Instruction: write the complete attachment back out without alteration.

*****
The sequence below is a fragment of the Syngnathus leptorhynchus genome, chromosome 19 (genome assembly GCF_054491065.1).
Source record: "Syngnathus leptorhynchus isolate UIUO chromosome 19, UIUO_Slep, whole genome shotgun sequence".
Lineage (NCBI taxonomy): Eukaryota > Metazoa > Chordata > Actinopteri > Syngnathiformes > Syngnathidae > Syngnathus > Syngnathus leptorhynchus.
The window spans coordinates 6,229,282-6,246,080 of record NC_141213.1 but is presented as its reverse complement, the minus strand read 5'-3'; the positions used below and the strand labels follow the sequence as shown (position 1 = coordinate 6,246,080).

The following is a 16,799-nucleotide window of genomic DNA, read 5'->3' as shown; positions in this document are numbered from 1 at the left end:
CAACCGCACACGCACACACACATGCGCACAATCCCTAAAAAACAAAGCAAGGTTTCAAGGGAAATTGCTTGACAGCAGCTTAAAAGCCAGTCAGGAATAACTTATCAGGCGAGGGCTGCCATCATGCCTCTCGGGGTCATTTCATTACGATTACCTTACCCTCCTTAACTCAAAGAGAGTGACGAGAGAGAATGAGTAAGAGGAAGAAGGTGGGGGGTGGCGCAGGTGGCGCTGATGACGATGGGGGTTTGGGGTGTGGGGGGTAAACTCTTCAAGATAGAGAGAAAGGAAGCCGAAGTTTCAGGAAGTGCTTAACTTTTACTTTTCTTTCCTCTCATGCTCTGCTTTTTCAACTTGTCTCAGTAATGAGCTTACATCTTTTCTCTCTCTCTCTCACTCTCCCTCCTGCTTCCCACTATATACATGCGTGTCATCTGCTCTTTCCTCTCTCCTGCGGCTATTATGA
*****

The sequence below is a fragment of the Syngnathus leptorhynchus genome, chromosome 19 (genome assembly GCF_054491065.1).
Source record: "Syngnathus leptorhynchus isolate UIUO chromosome 19, UIUO_Slep, whole genome shotgun sequence".
Lineage (NCBI taxonomy): Eukaryota > Metazoa > Chordata > Actinopteri > Syngnathiformes > Syngnathidae > Syngnathus > Syngnathus leptorhynchus.
The window spans coordinates 6,229,282-6,246,080 of record NC_141213.1 but is presented as its reverse complement, the minus strand read 5'-3'; the positions used below and the strand labels follow the sequence as shown (position 1 = coordinate 6,246,080).

The following is a 16,799-nucleotide window of genomic DNA, read 5'->3' as shown; positions in this document are numbered from 1 at the left end:
CAACCGCACACGCACACACACATGCGCACAATCCCTAAAAAACAAAGCAAGGTTTCAAGGGAAATTGCTTGACAGCAGCTTAAAAGCCAGTCAGGAATAACTTATCAGGCGAGGGCTGCCATCATGCCTCTCGGGGTCATTTCATTACGATTACCTTACCCTCCTTAACTCAAAGAGAGTGACGAGAGAGAATGAGTAAGAGGAAGAAGGTGGGGGGTGGCGCAGGTGGCGCTGATGACGATGGGGGTTTGGGGTGTGGGGGGTAAACTCTTCAAGATAGAGAGAAAGGAAGCCGAAGTTTCAGGAAGTGCTTAACTTTTACTTTTCTTTCCTCTCATGCTCTGCTTTTTCAACTTGTCTCAGTAATGAGCTTACATCTTTTCTCTCTCTCTCTCACTCTCCCTCCTGCTTCCCACTATATACATGCGTGTCATCTGCTCTTTCCTCTCTCCTGCGGCTATTATGA